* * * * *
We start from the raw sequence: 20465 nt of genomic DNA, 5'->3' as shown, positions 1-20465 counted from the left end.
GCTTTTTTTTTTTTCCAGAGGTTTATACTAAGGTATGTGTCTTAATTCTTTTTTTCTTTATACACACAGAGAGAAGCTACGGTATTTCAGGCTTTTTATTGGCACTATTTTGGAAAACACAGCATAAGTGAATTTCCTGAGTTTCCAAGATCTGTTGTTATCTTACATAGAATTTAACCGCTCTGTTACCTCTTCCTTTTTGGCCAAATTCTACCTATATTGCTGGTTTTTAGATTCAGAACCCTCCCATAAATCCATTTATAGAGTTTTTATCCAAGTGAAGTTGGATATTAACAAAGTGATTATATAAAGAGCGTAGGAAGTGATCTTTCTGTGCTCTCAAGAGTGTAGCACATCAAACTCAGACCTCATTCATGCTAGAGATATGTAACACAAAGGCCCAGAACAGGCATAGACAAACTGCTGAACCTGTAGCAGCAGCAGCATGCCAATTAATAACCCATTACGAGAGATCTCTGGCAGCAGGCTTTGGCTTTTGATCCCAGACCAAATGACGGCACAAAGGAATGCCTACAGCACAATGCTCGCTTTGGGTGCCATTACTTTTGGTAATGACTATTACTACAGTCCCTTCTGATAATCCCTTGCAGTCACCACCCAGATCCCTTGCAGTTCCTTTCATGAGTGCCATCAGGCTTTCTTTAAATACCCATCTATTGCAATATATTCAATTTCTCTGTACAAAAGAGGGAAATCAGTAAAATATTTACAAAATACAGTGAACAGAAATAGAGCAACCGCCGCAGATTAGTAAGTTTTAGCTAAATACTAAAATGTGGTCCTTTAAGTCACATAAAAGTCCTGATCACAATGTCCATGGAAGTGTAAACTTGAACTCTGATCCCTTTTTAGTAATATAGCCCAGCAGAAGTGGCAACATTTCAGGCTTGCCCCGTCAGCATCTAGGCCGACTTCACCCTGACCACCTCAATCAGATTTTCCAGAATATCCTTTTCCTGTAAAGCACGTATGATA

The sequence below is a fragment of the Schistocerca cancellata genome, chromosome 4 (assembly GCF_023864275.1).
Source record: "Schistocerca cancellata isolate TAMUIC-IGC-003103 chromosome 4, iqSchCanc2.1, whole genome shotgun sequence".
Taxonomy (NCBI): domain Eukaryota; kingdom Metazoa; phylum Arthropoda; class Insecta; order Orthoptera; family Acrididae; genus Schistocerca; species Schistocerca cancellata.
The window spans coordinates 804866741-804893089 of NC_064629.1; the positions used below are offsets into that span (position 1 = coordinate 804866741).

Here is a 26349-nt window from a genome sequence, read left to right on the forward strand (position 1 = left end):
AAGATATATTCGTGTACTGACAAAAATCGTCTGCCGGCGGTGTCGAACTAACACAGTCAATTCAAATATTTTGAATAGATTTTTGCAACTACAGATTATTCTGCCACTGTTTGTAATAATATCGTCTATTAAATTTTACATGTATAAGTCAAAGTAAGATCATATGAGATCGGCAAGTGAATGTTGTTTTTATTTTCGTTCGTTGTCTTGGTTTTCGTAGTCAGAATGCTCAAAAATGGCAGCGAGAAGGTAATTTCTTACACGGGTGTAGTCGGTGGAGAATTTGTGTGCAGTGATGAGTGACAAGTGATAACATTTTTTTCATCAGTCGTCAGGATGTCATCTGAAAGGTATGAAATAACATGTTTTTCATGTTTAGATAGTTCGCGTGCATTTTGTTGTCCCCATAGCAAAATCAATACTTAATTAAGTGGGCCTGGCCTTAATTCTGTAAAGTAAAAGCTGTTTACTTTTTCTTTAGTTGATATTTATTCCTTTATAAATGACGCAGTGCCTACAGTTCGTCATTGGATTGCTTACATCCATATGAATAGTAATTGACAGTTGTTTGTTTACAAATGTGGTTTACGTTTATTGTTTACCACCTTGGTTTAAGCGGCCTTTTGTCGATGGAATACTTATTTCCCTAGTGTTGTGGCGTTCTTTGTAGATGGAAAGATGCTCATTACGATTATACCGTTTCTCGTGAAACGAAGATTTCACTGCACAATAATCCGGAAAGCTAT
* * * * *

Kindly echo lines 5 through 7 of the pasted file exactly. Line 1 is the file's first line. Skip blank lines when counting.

Taxonomy (NCBI): domain Eukaryota; kingdom Metazoa; phylum Arthropoda; class Insecta; order Orthoptera; family Acrididae; genus Schistocerca; species Schistocerca cancellata.
The window spans coordinates 804866741-804893089 of NC_064629.1; the positions used below are offsets into that span (position 1 = coordinate 804866741).

Here is a 26349-nt window from a genome sequence, read left to right on the forward strand (position 1 = left end):